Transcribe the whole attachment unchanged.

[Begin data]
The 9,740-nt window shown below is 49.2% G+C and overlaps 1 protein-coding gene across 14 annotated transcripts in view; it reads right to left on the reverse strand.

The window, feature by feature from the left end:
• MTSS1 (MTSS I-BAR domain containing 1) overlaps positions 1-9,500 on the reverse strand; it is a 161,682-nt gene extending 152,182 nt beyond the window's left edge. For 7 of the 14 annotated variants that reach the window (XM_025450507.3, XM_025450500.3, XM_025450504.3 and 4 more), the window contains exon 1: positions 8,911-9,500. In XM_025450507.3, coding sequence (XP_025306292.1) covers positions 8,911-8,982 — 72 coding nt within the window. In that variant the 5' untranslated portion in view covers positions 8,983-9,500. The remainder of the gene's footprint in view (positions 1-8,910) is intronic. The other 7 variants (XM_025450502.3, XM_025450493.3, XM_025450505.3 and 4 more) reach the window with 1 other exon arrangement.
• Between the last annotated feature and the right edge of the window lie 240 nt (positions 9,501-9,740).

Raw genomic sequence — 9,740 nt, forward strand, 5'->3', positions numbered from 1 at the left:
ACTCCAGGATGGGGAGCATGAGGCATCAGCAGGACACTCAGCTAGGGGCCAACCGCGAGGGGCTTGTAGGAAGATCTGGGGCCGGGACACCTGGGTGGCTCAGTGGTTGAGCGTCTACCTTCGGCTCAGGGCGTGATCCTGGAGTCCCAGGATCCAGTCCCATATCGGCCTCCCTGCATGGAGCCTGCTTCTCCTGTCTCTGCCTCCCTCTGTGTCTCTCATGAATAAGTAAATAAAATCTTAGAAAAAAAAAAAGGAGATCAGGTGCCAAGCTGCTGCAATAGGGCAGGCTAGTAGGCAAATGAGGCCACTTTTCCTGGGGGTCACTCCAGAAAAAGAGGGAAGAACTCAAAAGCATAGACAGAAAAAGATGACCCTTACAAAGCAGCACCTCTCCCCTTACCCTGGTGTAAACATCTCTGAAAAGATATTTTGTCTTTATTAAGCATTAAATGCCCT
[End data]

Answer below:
The 9,740-nt window shown below is 49.2% G+C and overlaps 1 protein-coding gene across 14 annotated transcripts in view; it reads right to left on the reverse strand.

The window, feature by feature from the left end:
• MTSS1 (MTSS I-BAR domain containing 1) overlaps positions 1-9,500 on the reverse strand; it is a 161,682-nt gene extending 152,182 nt beyond the window's left edge. For 7 of the 14 annotated variants that reach the window (XM_025450507.3, XM_025450500.3, XM_025450504.3 and 4 more), the window contains exon 1: positions 8,911-9,500. In XM_025450507.3, coding sequence (XP_025306292.1) covers positions 8,911-8,982 — 72 coding nt within the window. In that variant the 5' untranslated portion in view covers positions 8,983-9,500. The remainder of the gene's footprint in view (positions 1-8,910) is intronic. The other 7 variants (XM_025450502.3, XM_025450493.3, XM_025450505.3 and 4 more) reach the window with 1 other exon arrangement.
• Between the last annotated feature and the right edge of the window lie 240 nt (positions 9,501-9,740).

Raw genomic sequence — 9,740 nt, forward strand, 5'->3', positions numbered from 1 at the left:
ACTCCAGGATGGGGAGCATGAGGCATCAGCAGGACACTCAGCTAGGGGCCAACCGCGAGGGGCTTGTAGGAAGATCTGGGGCCGGGACACCTGGGTGGCTCAGTGGTTGAGCGTCTACCTTCGGCTCAGGGCGTGATCCTGGAGTCCCAGGATCCAGTCCCATATCGGCCTCCCTGCATGGAGCCTGCTTCTCCTGTCTCTGCCTCCCTCTGTGTCTCTCATGAATAAGTAAATAAAATCTTAGAAAAAAAAAAAGGAGATCAGGTGCCAAGCTGCTGCAATAGGGCAGGCTAGTAGGCAAATGAGGCCACTTTTCCTGGGGGTCACTCCAGAAAAAGAGGGAAGAACTCAAAAGCATAGACAGAAAAAGATGACCCTTACAAAGCAGCACCTCTCCCCTTACCCTGGTGTAAACATCTCTGAAAAGATATTTTGTCTTTATTAAGCATTAAATGCCCT